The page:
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Sunday, 17 April 2011

The Chef of tomorrow

I've just returned from a very entertaining evening with Chef Gary McDowell who was giving a 2-hour demo cook-in at The Chef Shop in Belfast. Cooking on a budget was the theme and Gary walked us through producing Instant Gelatine Free Cheesecake + Orange and Rosemary Semi Confit,Duck Byriani with Jal Frezi Sauce, Thai Chicken & Iceberg Parcels. The food (and wine!) tasted fantastic but what struck me was Gary's relaxed style of delivery and presentation with an ability to hold an audience. This got me thinking and wondering are more chefs now focusing on their PR skills? Is there more to being a Chef then back-of-house? Should the Chefs of tomorrow be trained in presentation/demonstration skills - how important is this to running a profitable kitchen/restaurant? A lot of questions, I know! Then, I'm not a chef! What do you think?

Reward me and I'll come back!

Welcome all to my first blog in 2011 I am kicking off with a subject that is close to me heart - customer reward. I am not necessarily talking here about financial reward (although invariably it is that special discount or bonus that we end up telling our friends, colleagues and family about). I perceive customer reward to be more like a 'bundle of benefits' that make you continue to use a service or buy a product in many cases without realising that you are being rewarded!

In an industry like hospitality and tourism industry where word-of-mouth PR is such a critical aspect of the marketing mix then surely if I feel valued as a regular customer I am going to naturally spread the word - evangelise about one of my favourite restaurants, pubs, travel agent, accommodation providers….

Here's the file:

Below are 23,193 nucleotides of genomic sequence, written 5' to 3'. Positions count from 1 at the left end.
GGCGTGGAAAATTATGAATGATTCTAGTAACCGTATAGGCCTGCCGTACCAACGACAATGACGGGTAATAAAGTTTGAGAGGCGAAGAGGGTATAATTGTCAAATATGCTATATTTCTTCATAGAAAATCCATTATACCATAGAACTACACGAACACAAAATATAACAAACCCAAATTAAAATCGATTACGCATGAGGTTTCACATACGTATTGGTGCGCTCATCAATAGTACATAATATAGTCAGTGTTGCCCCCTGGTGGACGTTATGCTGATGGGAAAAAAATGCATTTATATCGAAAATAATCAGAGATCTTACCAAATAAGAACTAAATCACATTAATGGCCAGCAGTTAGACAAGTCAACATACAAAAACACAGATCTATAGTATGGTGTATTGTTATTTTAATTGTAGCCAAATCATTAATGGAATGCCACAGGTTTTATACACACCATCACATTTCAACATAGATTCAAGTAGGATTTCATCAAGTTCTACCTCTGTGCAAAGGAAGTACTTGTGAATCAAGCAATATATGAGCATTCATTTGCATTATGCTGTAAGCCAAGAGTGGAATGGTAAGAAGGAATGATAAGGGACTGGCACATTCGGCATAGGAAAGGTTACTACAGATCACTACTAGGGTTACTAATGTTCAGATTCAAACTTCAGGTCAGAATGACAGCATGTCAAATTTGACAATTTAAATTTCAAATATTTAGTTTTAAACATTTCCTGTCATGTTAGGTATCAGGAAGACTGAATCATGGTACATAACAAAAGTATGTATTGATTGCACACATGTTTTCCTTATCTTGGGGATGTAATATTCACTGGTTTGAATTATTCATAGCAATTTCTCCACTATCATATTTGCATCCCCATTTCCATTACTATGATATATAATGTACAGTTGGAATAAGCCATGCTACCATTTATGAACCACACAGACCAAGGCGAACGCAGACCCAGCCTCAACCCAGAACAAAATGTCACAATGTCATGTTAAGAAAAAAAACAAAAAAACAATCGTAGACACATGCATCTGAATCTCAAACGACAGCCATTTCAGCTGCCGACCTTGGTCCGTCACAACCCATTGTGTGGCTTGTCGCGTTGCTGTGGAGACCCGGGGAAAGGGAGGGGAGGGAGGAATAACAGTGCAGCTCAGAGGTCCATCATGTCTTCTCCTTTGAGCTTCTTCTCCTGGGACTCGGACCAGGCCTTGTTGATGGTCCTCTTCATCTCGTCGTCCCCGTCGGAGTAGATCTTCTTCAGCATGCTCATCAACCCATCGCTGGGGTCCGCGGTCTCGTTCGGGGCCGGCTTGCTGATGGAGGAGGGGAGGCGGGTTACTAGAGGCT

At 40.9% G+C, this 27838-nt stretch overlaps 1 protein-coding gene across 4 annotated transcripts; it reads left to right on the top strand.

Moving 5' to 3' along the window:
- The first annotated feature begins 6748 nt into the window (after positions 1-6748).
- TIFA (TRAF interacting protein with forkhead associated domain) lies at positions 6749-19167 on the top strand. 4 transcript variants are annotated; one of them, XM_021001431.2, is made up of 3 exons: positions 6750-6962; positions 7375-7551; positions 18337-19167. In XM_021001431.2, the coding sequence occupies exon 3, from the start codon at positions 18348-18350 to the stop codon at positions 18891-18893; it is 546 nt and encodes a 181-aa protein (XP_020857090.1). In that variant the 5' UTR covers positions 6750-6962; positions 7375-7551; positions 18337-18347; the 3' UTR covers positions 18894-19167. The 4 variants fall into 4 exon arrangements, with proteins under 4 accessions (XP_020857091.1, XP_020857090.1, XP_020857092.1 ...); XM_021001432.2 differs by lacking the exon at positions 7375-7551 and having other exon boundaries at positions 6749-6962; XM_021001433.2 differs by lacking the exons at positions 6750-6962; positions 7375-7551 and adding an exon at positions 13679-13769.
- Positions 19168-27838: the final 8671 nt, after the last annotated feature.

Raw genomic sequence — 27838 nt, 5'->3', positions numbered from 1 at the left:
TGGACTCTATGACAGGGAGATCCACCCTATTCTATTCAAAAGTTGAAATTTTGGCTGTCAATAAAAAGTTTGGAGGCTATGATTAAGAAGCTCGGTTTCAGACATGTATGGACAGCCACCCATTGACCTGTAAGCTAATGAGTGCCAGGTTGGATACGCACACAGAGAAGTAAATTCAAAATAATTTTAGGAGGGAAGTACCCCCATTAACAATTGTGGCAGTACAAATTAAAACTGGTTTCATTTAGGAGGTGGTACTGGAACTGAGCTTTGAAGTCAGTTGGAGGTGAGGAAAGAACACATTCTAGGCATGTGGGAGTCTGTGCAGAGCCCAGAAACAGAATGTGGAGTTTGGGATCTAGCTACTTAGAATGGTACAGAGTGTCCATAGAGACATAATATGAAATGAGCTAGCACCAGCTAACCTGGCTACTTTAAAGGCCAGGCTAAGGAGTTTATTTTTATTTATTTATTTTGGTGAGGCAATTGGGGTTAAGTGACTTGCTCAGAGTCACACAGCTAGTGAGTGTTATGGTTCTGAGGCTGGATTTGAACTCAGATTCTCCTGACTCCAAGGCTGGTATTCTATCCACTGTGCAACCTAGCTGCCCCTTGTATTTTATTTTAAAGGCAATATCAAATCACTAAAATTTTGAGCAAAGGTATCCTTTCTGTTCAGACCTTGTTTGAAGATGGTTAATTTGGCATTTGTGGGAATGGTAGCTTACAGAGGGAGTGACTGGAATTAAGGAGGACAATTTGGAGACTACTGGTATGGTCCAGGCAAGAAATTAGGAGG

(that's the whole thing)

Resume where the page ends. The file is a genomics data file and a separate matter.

Traditionally in our industry the focus has been more on lead generation and lead conversion - getting the sale - as opposed to customer retention and rebooking. Consider the following:how do you feel when you walk in to your local pub, café, coffee shop, restaurant, shop, butcher, greengrocer, hairdresser, travel agent or beautician and the proprietor or other members of staff acknowledge you by your first name?How would you feel if they offered you a complimentary cup of coffee, a trial size bottle of the latest product, etc. You get the idea?Reward is not just guaranteeing me "the cheapest price in town!" - surely it is about adding value. So, the next time that are in a customer service situation evaluate your 'bundle of benefits' to establish how well you are rewarded for your business. For businesses consider how you can improve your customer value proposition.